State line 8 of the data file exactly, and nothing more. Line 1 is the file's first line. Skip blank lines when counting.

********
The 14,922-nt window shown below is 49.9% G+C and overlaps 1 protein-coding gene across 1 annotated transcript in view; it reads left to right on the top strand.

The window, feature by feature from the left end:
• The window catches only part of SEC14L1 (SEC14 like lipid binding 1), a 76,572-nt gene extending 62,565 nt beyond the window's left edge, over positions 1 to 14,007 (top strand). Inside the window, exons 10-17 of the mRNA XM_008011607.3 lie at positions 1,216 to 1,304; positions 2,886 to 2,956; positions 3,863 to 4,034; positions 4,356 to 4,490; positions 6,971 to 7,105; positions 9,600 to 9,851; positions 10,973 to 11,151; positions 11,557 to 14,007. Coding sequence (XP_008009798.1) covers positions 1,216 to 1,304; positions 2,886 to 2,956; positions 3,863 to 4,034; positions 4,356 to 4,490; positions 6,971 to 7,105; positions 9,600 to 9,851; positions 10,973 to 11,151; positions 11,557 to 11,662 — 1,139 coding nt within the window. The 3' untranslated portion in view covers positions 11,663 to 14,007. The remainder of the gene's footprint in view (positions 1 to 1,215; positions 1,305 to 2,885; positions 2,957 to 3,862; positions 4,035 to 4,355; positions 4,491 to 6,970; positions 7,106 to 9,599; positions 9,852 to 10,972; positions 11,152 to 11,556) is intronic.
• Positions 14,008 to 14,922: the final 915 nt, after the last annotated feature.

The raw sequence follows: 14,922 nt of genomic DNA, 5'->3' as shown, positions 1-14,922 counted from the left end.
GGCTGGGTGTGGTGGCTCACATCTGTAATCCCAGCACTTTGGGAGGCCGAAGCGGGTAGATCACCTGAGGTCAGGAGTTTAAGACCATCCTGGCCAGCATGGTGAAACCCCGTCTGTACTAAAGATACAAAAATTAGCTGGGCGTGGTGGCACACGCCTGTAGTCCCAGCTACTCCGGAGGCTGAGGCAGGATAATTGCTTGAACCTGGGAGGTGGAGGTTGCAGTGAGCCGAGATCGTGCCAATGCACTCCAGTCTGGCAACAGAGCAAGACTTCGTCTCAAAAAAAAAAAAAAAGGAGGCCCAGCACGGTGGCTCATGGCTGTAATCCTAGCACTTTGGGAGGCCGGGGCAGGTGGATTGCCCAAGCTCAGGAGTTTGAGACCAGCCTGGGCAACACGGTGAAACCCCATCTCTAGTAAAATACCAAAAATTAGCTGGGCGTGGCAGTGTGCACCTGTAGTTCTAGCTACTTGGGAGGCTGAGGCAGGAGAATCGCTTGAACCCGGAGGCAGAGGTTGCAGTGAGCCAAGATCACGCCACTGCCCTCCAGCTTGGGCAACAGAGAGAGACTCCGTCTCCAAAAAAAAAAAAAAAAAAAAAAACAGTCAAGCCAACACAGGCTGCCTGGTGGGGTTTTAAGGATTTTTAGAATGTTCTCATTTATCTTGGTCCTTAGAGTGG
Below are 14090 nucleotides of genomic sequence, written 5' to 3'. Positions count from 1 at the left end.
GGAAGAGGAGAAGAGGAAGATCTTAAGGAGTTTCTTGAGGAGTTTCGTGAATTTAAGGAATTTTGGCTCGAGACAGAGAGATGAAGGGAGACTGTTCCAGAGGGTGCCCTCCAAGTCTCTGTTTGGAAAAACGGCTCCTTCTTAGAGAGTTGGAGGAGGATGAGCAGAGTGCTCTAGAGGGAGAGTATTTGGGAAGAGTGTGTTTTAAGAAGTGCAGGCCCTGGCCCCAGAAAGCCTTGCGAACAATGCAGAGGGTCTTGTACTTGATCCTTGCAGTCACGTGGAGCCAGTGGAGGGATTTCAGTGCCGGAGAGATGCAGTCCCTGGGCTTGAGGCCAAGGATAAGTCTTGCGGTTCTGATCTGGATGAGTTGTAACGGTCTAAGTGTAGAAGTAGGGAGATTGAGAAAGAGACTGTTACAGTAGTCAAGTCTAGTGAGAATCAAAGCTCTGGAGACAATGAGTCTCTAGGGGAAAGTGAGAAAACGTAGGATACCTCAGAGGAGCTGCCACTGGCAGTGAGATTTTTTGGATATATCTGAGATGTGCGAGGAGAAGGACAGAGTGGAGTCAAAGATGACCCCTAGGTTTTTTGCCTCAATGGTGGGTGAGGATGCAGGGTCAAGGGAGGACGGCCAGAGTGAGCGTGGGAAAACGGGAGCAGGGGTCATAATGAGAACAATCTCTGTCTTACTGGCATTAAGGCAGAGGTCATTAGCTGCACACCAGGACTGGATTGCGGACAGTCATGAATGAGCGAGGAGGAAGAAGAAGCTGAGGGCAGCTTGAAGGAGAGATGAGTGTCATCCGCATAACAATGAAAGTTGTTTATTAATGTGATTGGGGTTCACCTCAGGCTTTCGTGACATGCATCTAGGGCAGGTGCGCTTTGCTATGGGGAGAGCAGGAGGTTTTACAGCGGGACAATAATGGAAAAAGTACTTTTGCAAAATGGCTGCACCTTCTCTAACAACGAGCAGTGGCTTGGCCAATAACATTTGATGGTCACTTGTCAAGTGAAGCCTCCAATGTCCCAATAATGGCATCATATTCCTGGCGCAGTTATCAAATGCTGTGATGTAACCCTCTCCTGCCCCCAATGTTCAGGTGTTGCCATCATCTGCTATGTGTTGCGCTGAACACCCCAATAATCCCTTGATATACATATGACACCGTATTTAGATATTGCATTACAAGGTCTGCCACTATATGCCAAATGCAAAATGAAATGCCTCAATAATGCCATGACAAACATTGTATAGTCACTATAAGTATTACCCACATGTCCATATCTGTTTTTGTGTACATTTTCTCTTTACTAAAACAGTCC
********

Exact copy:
GGAAGAGGAGAAGAGGAAGATCTTAAGGAGTTTCTTGAGGAGTTTCGTGAATTTAAGGAATTTTGGCTCGAGACAGAGAGATGAAGGGAGACTGTTCCAGAGGGTGCCCTCCAAGTCTCTGTTTGGAAAAACGGCTCCTTCTTAGAGAGTTGGAGGAGGATGAGCAGAGTGCTCTAGAGGGAGAGTATTTGGGAAGAGTGTGTTTTAAGAAGTGCAGGCCCTGGCCCCAGAAAGCCTTGCGAACAATGCAGAGGGTCTTGTACTTGATCCTTGCAGTCACGTGGAGCCAGTGGAGGGATTTCAGTGCCGGAGAGATGCAGTCCCTGGGCTTGAGGCCAAGGATAAGTCTTGCGGTTCTGATCTGGATGAGTTGTAACGGTCTAAGTGTAGAAGTAGGGAGATTGAGAAAGAGACTGTTACAGTAGTCAAGTCTAGTGAGAATCAAAGCTCTGGAGACAATGAGTCTCTAGGGGAAAGTGAGAAAACGTAGGATACCTCAGAGGAGCTGCCACTGGCAGTGAGATTTTTTGGATATATCTGAGATGTGCGAGGAGAAGGACAGAGTGGAGTCAAAGATGACCCCTAGGTTTTTTGCCTCAATGGTGGGTGAGGATGCAGGGTCAAGGGAGGACGGCCAGAGTGAGCGTGGGAAAACGGGAGCAGGGGTCATAATGAGAACAATCTCTGTCTTACTGGCATTAAGGCAGAGGTCATTAGCTGCACACCAGGACTGGATTGCGGACAGTCATGAATGAGCGAGGAGGAAGAAGAAGCTGAGGGCAGCTTGAAGGAGAGATGAGTGTCATCCGCATAACAATGAAAGTTGTTTATTAATGTGATTGGGGTTCACCTCAGGCTTTCGTGACATGCATCTAGGGCAGGTGCGCTTTGCTATGGGGAGAGCAGGAGGTTTTACAGCGGGACAATAATGGAAAAAGTACTTTTGCAAAATGGCTGCACCTTCTCTAACAACGAGCAGTGGCTTGGCCAATAACATTTGATGGTCACTTGTCAAGTGAAGCCTCCAATGTCCCAATAATGGCATCATATTCCTGGCGCAGTTATCAAATGCTGTGATGTAACCCTCTCCTGCCCCCAATGTTCAGGTGTTGCCATCATCTGCTATGTGTTGCGCTGAACACCCCAATAATCCCTTGATATACATATGACACCGTATTTAGATATTGCATTACAAGGTCTGCCACTATATGCCAAATGCAAAATGAAATGCCTCAATAATGCCATGACAAACATTGTATAGTCACTATAAGTATTACCCACATGTCCATATCTGTTTTTGTGTACATTTTCTCTTTACTAAAACAGTCC